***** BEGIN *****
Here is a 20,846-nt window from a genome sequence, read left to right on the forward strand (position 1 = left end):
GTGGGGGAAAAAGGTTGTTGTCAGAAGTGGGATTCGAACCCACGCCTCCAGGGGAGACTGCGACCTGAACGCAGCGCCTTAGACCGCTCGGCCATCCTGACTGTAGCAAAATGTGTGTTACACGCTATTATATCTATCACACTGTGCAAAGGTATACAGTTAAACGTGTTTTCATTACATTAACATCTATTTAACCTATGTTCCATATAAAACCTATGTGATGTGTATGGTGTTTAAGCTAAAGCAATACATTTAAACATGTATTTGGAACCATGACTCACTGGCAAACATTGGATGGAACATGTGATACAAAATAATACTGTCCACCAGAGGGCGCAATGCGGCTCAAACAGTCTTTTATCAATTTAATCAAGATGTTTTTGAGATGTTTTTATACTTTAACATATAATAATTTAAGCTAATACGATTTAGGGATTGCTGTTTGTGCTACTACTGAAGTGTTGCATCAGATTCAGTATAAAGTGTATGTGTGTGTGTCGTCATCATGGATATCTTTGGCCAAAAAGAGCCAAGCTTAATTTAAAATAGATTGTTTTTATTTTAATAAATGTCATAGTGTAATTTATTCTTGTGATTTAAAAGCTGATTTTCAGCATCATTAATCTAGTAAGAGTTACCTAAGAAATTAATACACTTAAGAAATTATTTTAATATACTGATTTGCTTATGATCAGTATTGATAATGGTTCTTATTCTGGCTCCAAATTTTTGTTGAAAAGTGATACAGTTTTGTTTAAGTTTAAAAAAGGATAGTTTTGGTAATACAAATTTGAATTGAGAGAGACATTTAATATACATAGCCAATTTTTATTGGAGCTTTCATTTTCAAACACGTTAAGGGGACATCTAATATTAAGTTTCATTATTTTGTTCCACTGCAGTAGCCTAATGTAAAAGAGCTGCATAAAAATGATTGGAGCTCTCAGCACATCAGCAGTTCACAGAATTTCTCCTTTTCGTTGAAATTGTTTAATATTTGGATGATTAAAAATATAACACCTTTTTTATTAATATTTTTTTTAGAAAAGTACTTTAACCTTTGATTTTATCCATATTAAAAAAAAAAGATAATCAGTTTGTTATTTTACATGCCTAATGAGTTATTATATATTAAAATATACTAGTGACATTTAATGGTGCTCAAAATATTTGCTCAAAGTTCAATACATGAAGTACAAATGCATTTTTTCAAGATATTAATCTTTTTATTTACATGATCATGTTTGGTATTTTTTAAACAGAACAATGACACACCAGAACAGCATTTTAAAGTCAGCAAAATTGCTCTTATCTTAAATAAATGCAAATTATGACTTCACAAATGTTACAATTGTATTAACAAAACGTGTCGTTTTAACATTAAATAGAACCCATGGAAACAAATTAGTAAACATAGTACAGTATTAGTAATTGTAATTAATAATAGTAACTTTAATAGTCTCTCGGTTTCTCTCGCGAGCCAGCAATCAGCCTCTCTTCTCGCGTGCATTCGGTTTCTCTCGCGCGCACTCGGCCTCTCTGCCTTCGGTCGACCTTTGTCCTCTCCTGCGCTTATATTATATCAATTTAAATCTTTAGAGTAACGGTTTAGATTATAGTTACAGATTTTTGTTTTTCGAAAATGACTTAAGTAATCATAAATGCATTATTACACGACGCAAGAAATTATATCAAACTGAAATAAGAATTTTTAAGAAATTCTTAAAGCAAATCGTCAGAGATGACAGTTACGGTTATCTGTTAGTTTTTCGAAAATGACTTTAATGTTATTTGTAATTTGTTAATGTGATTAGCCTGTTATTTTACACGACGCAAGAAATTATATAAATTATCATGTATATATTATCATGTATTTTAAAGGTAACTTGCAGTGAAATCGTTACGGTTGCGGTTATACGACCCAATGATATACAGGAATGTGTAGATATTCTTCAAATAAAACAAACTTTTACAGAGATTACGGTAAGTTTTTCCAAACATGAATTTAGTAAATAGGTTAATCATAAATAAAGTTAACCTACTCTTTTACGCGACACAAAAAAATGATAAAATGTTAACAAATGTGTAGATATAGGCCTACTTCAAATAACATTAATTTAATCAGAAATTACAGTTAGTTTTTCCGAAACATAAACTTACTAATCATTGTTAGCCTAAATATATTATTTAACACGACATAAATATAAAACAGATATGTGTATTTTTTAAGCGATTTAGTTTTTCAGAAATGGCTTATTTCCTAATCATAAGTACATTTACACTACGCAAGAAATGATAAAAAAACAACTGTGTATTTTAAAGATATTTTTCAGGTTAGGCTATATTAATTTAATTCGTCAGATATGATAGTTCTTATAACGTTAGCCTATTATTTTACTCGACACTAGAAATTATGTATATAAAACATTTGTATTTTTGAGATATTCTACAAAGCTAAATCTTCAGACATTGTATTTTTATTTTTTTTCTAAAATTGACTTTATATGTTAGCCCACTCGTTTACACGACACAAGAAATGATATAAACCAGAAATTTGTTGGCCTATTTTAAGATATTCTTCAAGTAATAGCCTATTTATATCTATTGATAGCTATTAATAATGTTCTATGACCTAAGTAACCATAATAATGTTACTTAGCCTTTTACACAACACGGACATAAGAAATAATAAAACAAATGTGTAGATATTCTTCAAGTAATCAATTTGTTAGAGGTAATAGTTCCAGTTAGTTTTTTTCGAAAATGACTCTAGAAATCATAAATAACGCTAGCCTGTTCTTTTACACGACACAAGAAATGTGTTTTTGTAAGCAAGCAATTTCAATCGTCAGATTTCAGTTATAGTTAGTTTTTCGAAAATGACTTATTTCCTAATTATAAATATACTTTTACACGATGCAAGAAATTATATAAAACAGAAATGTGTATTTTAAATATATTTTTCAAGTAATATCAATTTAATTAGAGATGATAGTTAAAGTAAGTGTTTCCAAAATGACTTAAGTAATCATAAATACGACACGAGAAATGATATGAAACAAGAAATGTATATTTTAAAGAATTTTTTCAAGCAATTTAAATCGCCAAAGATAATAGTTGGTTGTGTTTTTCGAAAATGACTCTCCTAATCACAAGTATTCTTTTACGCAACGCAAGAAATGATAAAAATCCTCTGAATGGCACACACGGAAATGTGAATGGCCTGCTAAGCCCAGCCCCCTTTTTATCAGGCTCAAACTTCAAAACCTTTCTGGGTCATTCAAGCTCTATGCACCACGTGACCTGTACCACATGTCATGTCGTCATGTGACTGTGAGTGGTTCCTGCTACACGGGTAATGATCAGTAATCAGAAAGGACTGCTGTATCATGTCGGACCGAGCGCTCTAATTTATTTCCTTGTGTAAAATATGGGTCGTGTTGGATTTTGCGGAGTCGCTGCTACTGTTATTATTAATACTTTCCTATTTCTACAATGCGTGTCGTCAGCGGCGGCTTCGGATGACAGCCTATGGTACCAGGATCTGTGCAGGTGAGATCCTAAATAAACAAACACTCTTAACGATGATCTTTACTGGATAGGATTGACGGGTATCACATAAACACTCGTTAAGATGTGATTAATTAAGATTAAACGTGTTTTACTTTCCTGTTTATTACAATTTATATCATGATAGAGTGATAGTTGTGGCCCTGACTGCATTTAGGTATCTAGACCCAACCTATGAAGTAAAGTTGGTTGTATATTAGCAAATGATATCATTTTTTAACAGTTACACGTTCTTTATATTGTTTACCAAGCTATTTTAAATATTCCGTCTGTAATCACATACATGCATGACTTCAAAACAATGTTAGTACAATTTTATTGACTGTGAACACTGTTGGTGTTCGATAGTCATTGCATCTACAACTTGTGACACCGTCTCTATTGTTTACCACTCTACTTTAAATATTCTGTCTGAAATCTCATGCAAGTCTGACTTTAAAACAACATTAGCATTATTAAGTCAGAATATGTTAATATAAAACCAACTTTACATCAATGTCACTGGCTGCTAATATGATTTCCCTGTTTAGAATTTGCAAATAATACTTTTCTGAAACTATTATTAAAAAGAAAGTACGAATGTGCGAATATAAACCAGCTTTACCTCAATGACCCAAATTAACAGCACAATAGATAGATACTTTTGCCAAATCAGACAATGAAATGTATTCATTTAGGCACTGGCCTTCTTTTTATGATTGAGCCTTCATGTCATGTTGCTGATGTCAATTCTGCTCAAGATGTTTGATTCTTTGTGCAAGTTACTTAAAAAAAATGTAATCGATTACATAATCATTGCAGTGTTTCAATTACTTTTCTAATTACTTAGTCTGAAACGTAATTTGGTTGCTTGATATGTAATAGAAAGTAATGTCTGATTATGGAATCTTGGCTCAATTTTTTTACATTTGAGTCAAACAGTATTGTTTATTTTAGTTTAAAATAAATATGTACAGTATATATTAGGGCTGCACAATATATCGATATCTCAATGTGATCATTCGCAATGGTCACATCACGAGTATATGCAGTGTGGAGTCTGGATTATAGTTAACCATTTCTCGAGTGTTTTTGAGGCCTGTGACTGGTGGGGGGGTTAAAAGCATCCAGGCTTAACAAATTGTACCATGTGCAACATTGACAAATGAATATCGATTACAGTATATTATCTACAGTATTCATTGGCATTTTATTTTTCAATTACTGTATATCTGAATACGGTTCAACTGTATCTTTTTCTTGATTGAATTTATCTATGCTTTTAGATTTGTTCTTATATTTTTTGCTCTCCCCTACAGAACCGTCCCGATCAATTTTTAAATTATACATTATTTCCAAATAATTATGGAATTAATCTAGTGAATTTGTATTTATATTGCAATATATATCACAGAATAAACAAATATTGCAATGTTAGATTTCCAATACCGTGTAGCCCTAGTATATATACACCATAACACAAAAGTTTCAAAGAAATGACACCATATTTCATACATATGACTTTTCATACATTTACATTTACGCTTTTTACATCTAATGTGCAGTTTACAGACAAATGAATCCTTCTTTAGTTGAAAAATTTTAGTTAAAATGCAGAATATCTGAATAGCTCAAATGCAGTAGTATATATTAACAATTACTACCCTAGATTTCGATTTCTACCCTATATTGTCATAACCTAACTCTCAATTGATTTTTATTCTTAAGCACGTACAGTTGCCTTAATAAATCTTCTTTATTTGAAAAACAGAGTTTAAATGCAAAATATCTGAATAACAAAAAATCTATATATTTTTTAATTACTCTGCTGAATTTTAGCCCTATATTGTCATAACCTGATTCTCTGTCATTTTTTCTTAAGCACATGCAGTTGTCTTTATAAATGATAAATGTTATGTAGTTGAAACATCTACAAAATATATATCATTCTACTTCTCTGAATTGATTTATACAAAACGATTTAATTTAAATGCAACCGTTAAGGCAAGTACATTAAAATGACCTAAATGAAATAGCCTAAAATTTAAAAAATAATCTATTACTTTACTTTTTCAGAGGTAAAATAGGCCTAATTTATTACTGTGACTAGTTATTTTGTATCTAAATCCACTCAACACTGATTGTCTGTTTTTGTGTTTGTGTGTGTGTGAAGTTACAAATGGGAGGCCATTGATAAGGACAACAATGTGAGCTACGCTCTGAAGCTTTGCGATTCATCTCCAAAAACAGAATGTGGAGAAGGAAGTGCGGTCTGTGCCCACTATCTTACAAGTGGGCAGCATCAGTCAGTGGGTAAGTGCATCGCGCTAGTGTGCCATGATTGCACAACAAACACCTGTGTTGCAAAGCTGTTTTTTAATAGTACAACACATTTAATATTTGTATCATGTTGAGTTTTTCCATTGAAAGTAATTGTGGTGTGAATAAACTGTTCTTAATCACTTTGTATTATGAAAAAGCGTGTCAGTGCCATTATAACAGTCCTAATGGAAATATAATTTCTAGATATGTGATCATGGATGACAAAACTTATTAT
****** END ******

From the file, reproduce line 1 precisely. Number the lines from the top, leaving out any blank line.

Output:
Here is a 20,846-nt window from a genome sequence, read left to right on the forward strand (position 1 = left end):